Btw.... my husband's parents NEVER made him apologize for anything no matter how wrong he was, and they never apologized for anything to him. As an adult, he now acknowledges how hard it is for him to admit that he is wrong, and he really appreciates that we are taking a different approach with our boys.

Also, when we (as parents) screw up, we also will sit down and apologize and talk to the boys about our mistakes. For example, if I feel I've been grumpy or short-tempered with my kids, I will stop myself and sit down with them. I acknowledge that I was short because I'm feeling grumpy and tell them that I am sorry! I think this is so important because I don't want them to grow up thinking that daddy and I are infallible! My six year old is particularly appreciative of this, and I've found him to be quite sensitive when I let him know how I'm feeling "I'm sorry I'm short-tempered... I'm not feeling so good and I shouldn't be short with you - do you ever feel grumpy when you don't feel good?" This has opened the door to many great conversations about how he's feeling and why he acts a certain way in different circumstances...
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#7 of 97 Old 12-30-2008, 02:56 AM
 
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Btw.... my husband's parents NEVER made him apologize for anything no matter how wrong he was, and they never apologized for anything to him. As an adult, he now acknowledges how hard it is for him to admit that he is wrong, and he really appreciates that we are taking a different approach with our boys.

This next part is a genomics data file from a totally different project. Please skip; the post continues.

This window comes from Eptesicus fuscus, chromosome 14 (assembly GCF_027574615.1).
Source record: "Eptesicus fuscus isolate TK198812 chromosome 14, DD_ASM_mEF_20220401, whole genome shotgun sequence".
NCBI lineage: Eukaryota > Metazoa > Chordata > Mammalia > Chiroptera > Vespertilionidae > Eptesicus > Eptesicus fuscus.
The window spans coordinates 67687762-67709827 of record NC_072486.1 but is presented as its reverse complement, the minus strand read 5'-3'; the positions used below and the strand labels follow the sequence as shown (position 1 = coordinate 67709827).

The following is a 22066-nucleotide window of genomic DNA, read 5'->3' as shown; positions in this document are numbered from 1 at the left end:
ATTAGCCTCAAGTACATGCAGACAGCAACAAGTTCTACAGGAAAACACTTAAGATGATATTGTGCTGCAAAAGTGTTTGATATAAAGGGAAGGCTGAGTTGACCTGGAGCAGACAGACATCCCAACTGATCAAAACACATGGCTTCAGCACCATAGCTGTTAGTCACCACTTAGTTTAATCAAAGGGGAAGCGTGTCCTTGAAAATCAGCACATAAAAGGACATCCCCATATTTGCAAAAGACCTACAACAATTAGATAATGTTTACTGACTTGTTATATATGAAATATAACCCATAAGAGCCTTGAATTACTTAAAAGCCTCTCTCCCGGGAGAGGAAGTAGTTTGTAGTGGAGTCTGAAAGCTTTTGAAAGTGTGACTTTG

My brother who was forced to apologize growing up finds it very hard to say sorry even when he feels sorry because he has grown to associate it with "I'm not really sorry, but I want you to stop complaining so... yeah, sorry."

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#8 of 97 Old 12-30-2008, 03:01 AM
 
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My brother who was forced to apologize growing up finds it very hard to say sorry even when he feels sorry because he has grown to associate it with "I'm not really sorry, but I want you to stop complaining so... yeah, sorry."
Well, that's too bad. So, he is unable to discern when an apology is warranted?
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#9 of 97 Old 12-30-2008, 03:08 AM
 
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It's not that he doesn't recognize when he needs to apologize, but he says that he thinks his parents always made him feel like he shouldn't have to say sorry - and the stubbornness that they displayed and supported in him has been hard to overcome.